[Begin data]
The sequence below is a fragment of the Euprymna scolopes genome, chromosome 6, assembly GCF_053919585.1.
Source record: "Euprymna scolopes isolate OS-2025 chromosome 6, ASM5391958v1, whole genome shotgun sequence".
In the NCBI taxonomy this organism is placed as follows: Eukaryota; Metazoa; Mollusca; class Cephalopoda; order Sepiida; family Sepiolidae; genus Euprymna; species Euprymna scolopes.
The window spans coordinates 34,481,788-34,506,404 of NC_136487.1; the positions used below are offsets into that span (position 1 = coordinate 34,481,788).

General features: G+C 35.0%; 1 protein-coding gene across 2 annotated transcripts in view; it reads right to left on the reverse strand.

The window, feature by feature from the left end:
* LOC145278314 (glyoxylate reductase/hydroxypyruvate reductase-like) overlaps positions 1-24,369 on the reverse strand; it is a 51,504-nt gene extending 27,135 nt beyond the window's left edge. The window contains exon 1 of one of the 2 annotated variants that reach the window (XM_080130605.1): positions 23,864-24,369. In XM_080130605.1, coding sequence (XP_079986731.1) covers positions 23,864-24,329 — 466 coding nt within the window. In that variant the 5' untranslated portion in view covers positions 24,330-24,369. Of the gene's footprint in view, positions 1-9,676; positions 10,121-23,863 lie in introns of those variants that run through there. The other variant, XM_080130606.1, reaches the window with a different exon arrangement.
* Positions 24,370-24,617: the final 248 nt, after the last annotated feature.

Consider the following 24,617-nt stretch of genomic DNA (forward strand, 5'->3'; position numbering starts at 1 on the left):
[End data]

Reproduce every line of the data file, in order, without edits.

The sequence below is a fragment of the Euprymna scolopes genome, chromosome 6, assembly GCF_053919585.1.
Source record: "Euprymna scolopes isolate OS-2025 chromosome 6, ASM5391958v1, whole genome shotgun sequence".
In the NCBI taxonomy this organism is placed as follows: Eukaryota; Metazoa; Mollusca; class Cephalopoda; order Sepiida; family Sepiolidae; genus Euprymna; species Euprymna scolopes.
The window spans coordinates 34,481,788-34,506,404 of NC_136487.1; the positions used below are offsets into that span (position 1 = coordinate 34,481,788).

General features: G+C 35.0%; 1 protein-coding gene across 2 annotated transcripts in view; it reads right to left on the reverse strand.

The window, feature by feature from the left end:
* LOC145278314 (glyoxylate reductase/hydroxypyruvate reductase-like) overlaps positions 1-24,369 on the reverse strand; it is a 51,504-nt gene extending 27,135 nt beyond the window's left edge. The window contains exon 1 of one of the 2 annotated variants that reach the window (XM_080130605.1): positions 23,864-24,369. In XM_080130605.1, coding sequence (XP_079986731.1) covers positions 23,864-24,329 — 466 coding nt within the window. In that variant the 5' untranslated portion in view covers positions 24,330-24,369. Of the gene's footprint in view, positions 1-9,676; positions 10,121-23,863 lie in introns of those variants that run through there. The other variant, XM_080130606.1, reaches the window with a different exon arrangement.
* Positions 24,370-24,617: the final 248 nt, after the last annotated feature.

Consider the following 24,617-nt stretch of genomic DNA (forward strand, 5'->3'; position numbering starts at 1 on the left):